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Discussion Starter · #17 ·
Mahlerian used to be a very knowledgeable commenter (moderator at one point) on this forum and he despised Karajan's recording of Mahler's Sixth. Accused Karajan of altering balances, tempi and phrasing, distorting it away from Mahler's directions. I don't have such an encyclopedic knowledge of Mahler's Sixth; Karajan definitely sounds different in places, such as the end of the first movement, from what I recall, but I certainly didn't have a visceral reaction to it. It's a recording I'm glad to have but would never recommend as a first choice. At the very least Karajan's Mahler is controversial. See the comment chain here (there's actually a half-decent debate here): Karajan's Mahler 6
If I recall Mahlerian didn't like Bernstein's interpretations of Mahler either. I used to talk with him a good bit on another forum he used to frequent, but it seems like he has disappeared. Oh well, I like hearing different interpretations of Mahler even if it doesn't quite work on first-listen.
 

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Discussion Starter · #19 · (Edited)
Here are all the complete cycles I own --- CD box sets used to be cheaper and I accumulated many of them from 2008 through 2015 (or so):

Abbado - DG
Abbado - DG (Live cycle with Berliners with exception of the 2nd, which is with the Lucerne Festival Orchestra)
Bernstein - Sony
Bernstein - DG
Chailly - Decca
Tennstedt - EMI/Warner
Jansons - BR Klassik
Sinopoli - DG
Inbal - Denon
Solti - Decca
Maazel - Sony
Maazel - Signum Classics
Bertini - EMI
Rattle - EMI/Warner
Haitink - Philips/Decca
Gergiev - LSO Live
Kubelik - DG
Tilson Thomas - SFS Media
Gielen - SWR Music
Nott - Tudor
Neumann - Supraphon
Boulez - DG
Feltz - Dreyer Gaido
Tabakov - Capriccio
Svetlanov - Warner
Stenz - Oehms

And there's no telling how many partial cycles I own --- too many to list here that's for sure. :)
 

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Discussion Starter · #21 ·
What I value a lot are the performances which are not part of any cycle ... Hannigan's 4th, Barshai's 5th, Harding's 10th etc.
This is true. Sometimes one-off performances can be rather special and here I'm thinking about Salonen's recording of 3rd. I haven't heard this recording in ages, but I remember being rather impressed with it. I don't really think of Salonen as a Mahler conductor (besides the 3rd, he's recorded the 4th, 6th and 9th).
 

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Discussion Starter · #29 ·
Salonen is a terrific Mahler conductor. I heard him do the 7th in LA and it was just spectacular. When he first made an appearance decades ago a lot of thought he was just another young, pretty boy with a baton - but he was - is - the real deal. A very fine conductor who will no doubt keep the San Francisco Mahler traditions going strong.
I agree. Salonen is an amazing musician and knowledgeable about the music he chooses to conduct.
 

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Discussion Starter · #30 ·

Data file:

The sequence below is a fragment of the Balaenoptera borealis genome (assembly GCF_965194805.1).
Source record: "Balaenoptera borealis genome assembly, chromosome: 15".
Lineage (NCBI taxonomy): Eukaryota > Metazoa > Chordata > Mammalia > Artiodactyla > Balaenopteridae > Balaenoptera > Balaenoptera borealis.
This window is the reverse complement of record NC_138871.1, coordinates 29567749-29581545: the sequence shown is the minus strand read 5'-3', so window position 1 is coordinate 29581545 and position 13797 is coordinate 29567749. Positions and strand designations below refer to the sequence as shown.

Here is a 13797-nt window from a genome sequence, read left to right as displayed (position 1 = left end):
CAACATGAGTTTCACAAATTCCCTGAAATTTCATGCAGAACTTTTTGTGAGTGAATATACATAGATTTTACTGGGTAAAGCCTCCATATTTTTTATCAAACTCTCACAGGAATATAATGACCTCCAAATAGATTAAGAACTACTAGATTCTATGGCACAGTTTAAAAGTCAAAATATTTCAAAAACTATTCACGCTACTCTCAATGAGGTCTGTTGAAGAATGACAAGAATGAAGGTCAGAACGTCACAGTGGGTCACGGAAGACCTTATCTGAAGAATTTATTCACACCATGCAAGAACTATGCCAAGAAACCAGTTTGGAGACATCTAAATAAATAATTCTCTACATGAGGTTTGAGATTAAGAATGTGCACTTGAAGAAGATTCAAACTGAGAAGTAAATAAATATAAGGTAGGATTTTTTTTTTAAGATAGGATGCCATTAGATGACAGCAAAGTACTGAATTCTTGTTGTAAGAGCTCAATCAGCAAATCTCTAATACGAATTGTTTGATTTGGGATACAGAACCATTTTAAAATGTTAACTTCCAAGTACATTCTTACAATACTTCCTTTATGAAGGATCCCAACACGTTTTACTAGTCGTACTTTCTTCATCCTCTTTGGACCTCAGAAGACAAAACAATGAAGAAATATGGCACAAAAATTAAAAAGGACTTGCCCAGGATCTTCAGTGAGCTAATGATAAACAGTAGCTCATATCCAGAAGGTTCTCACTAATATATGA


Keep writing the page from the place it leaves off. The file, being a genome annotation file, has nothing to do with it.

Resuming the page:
Mahlerian used to be a very knowledgeable commenter (moderator at one point) on this forum and he despised Karajan's recording of Mahler's Sixth. Accused Karajan of altering balances, tempi and phrasing, distorting it away from Mahler's directions. I don't have such an encyclopedic knowledge of Mahler's Sixth; Karajan definitely sounds different in places, such as the end of the first movement, from what I recall, but I certainly didn't have a visceral reaction to it. It's a recording I'm glad to have but would never recommend as a first choice. At the very least Karajan's Mahler is controversial. See the comment chain here (there's actually a half-decent debate here): Karajan's Mahler 6
A follow-up to my previous response. One thing that did bother me about Mahlerian was him telling other people how to listen to a piece of music. For example, on another forum, I posted that sometimes I love just listening to the Der Abschied movement only from Das Lied and he told me this was a wrong-headed way to listen to the work and that I must listen to the entire work in order to understand Mahler's intentions. Ummm...yeah. There isn't a wrong way to listen to any music as long as you're listening. That's what is most important.
 

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Discussion Starter · #37 ·
I think I have more than 10 favourite cycles!
At the moment I’d narrow it down to:

Tennstedt
Sinopolii
Boulez
Bernstein (NYP)
Bertini
Great choices! Good to see Tennstedt, Sinopoli and Boulez on your list. I feel these Mahlerians don't get discussed enough!
 

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Discussion Starter · #38 ·
What do Mahler fans think of the Gielen cycle? I bought a copy because it was on sale cheap at JPC several years ago but I rarely get inspired to listen to it.
Honestly, not much. It's not because I think Gielen is 'bad' conductor on the contrary, but there are so many other conductors who have more to say in Mahler's music than Gielen. He was quite fine in the more gnarly symphonies like the 7th and 9th (he had a field day in the Rondo-Burleske from the 9th for example). These two symphonies seem to play more to his own sensibilities. On a side note, his various recordings of Schoenberg, Berg and Webern are quite fine and he seems especially energized in the post-war avant-garde.
 

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Discussion Starter · #49 ·
I received the Gabriel Feltz symphony box set today and it looks quite nice I must say. The 14 CDs are housed in a clamshell case with CD sleeves. Each CD sleeve has the original issued cover art, so this was a nice touch. I'm not sure when I'll even be able to get around to this box set as my backlog is quite vast at this juncture.